More than a week ago, Harvard’s top board sought to quell a building controversy over plagiarism allegations against its new president, Claudine Gay, saying an independent review found several instances of inadequate citation in her writings but no violations of the university’s research misconduct standards.
But Harvard’s response addressed only a portion of the allegations against her, leading to an awkward second round of correctives to her academic writings this week that, far from settling the matter, brought new scrutiny and criticism to the revered school.
The controversy began with a conservative activist circulating the first allegations online, and entered new territory this week when a Republican-controlled congressional committee demanded Harvard turn over all documentation related to its review of Gay’s writings. The collision of partisan politics with a question of academic integrity has left some Harvard faculty members conflicted, and added to a sense of deep anxiety at a university that for two months has been roiled by debates and protests related to the Israel-Hamas war.
It also comes on the heels of another controversy, over Gay’s equivocal answer at a congressional hearing on campus antisemitism about whether calls for genocide of Jews would violate Harvard’s rules.
On Wednesday, Harvard announced newly discovered instances of “duplicative language without appropriate attribution” in Gay’s PhD dissertation completed at Harvard in 1997, but said she had not committed “research misconduct.”
That left some on campus grumbling that a student found to have committed the same infraction might face suspension, in part because students and faculty are generally judged according to different rulebooks.
“I think there’s a clear double standard,” said Shabbos Kestenbaum, a Harvard graduate student who has sharply criticized Gay’s handling of reports of rising antisemitism on the campus in the midst of the war. Students are sometimes suspended for plagiarism, he said. But in Gay’s case, he said, “not only is there no discipline, but on the contrary the board unanimously expressed their approval and confidence in her.”
On Dec. 12, following Gay’s congressional testimony and after the plagiarism allegations began circulating widely online, Harvard’s top board, known as the Corporation, publicly backed Gay. “Our extensive deliberations affirm our confidence” in her, the board said in a statement. It also acknowledged several instances of “inadequate citation” in Gay’s writings and stated that she was requesting corrections to two journal articles.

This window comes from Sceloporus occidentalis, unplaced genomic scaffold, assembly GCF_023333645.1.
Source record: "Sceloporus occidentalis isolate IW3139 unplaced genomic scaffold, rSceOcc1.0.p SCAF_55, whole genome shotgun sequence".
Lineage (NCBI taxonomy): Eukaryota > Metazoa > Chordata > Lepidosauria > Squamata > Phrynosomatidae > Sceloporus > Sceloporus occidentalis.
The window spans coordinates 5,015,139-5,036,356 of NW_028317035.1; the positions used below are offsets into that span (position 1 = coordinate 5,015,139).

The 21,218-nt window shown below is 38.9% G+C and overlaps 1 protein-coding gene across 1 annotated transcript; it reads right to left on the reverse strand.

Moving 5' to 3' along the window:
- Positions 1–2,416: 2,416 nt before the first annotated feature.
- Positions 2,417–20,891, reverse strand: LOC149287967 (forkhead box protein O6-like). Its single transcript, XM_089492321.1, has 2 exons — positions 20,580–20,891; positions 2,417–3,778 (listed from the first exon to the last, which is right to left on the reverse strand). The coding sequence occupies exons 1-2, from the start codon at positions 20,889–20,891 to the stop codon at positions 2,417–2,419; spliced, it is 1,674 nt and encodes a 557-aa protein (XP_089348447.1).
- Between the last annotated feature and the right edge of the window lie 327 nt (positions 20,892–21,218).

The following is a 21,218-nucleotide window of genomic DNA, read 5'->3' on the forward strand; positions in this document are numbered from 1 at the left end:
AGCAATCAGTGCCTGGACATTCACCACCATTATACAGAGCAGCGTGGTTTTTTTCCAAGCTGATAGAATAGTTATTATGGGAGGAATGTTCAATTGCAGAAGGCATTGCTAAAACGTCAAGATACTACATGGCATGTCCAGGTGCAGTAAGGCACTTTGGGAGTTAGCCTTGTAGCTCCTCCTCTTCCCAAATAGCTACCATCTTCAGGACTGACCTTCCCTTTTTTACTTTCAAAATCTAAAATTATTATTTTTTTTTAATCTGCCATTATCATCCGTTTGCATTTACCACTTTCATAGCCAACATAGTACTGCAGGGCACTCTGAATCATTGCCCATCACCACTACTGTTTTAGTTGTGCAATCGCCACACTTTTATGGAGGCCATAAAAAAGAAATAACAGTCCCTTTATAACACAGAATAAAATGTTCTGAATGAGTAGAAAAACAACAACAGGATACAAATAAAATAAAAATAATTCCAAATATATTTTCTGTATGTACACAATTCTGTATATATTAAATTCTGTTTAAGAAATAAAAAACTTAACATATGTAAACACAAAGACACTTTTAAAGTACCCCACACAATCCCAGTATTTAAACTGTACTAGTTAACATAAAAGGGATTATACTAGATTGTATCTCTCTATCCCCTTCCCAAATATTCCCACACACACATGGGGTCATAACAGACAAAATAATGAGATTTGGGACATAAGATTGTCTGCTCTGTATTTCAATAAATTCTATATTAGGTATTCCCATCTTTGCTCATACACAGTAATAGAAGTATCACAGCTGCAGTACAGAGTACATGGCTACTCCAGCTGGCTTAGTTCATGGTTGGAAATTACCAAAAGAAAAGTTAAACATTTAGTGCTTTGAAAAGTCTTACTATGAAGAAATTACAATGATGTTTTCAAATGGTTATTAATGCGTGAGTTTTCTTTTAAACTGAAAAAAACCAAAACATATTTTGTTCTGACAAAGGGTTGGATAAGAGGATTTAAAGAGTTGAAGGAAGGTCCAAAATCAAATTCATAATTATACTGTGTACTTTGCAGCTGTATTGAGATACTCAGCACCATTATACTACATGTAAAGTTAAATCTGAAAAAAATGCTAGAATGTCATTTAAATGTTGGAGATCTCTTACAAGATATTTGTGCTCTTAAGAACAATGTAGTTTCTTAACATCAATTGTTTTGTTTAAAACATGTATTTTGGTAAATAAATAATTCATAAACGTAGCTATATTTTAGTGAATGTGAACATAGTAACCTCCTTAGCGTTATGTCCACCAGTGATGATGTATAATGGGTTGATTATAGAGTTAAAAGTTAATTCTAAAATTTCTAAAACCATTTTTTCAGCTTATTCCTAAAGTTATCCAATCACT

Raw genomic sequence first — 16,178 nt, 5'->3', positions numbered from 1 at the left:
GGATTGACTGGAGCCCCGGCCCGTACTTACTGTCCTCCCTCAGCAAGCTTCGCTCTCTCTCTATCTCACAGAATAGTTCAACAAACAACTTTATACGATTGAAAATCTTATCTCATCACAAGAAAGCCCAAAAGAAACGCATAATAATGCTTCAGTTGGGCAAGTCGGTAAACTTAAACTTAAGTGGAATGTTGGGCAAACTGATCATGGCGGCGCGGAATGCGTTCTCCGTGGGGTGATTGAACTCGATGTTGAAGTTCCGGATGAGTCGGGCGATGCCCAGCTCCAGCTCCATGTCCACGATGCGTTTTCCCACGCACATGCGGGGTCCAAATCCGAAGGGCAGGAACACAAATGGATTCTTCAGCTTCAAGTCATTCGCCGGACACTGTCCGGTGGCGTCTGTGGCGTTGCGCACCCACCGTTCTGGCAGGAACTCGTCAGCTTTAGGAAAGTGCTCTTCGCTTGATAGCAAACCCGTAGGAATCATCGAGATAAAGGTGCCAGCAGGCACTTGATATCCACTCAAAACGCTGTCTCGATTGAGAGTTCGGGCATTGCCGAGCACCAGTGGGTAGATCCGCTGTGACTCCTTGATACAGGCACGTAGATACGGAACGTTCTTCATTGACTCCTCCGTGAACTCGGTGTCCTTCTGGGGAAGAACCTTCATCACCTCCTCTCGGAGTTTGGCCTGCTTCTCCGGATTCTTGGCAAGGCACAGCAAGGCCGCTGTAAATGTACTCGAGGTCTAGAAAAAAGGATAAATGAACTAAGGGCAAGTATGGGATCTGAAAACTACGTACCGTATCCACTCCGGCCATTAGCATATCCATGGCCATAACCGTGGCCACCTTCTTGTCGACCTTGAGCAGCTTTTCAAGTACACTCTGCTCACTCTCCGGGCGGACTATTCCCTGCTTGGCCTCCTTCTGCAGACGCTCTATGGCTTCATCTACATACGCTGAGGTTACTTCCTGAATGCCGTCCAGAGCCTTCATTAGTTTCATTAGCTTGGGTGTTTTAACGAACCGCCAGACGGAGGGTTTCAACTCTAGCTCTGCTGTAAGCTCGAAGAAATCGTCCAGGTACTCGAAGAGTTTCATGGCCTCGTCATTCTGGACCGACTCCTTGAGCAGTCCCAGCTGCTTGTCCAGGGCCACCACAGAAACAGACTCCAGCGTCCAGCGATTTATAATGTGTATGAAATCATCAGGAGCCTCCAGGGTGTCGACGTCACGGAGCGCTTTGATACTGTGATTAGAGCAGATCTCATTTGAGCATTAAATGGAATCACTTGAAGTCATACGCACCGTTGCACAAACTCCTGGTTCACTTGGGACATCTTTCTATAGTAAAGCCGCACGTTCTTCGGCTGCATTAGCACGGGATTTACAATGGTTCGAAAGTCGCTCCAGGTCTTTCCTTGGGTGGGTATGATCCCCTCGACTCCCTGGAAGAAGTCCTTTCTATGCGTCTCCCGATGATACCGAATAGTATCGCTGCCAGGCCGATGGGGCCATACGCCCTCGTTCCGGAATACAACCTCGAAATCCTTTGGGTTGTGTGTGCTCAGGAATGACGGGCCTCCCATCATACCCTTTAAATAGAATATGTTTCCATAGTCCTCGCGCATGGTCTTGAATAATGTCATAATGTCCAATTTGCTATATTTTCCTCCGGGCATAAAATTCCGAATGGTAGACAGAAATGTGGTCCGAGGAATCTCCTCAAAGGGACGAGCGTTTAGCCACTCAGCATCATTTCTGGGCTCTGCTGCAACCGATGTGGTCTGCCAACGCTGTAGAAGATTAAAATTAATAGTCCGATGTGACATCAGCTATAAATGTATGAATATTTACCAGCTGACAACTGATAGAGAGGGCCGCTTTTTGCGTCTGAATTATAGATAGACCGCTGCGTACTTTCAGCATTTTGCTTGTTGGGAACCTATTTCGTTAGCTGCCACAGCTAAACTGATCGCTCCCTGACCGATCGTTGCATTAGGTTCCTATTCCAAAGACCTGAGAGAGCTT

The public backing seemed to end a period of debate, including calls for Gay’s resignation, over whether she should remain the university’s president.
But the controversy was revived on Tuesday when an anonymous complaint was filed with a Harvard office that investigates research misconduct, raising questions about whether the Corporation’s reviews of the plagiarism allegations were thorough and consistent with the school’s policies.
The next day, a Republican-led congressional committee, the same one that convened the Dec. 5 hearing on campus antisemitism, announced an inquiry and demanded Harvard turn over all documentation related to its reviews of the plagiarism allegations. That inquiry adds to another one already initiated by the House Committee on Education and the Workforce into campus antisemitism.
“While the antisemitism and plagiarism investigations being conducted by the committee are separate and distinct, they both raise questions of hypocrisy in academia,” said Virginia Foxx, a North Carolina Republican and the committee’s chair. “In this case, how could a serial plagiarizer like Claudine Gay hold a student accountable for plagiarism ever again?”
The controversy over Gay’s citation practices in the midst of what some see as opportunistic point-scoring by political partisans has left some Harvard professors and students conflicted.
“As scholars we need to do our absolute utmost to adhere to the practices that we very clearly tell our students they are to follow,” said Edward Hall, director of undergraduate studies of Harvard’s philosophy department. But the “noise . . . from political actors outside our walls,” he added, “makes it harder to have the right conversation about it.”
Hall said he is skeptical of lawmakers’ motives. “There is very little reason to think that prominent people in the Republican Party right now are pushing this issue because they care deeply about the quality of scholarship at Harvard and other universities,” he said.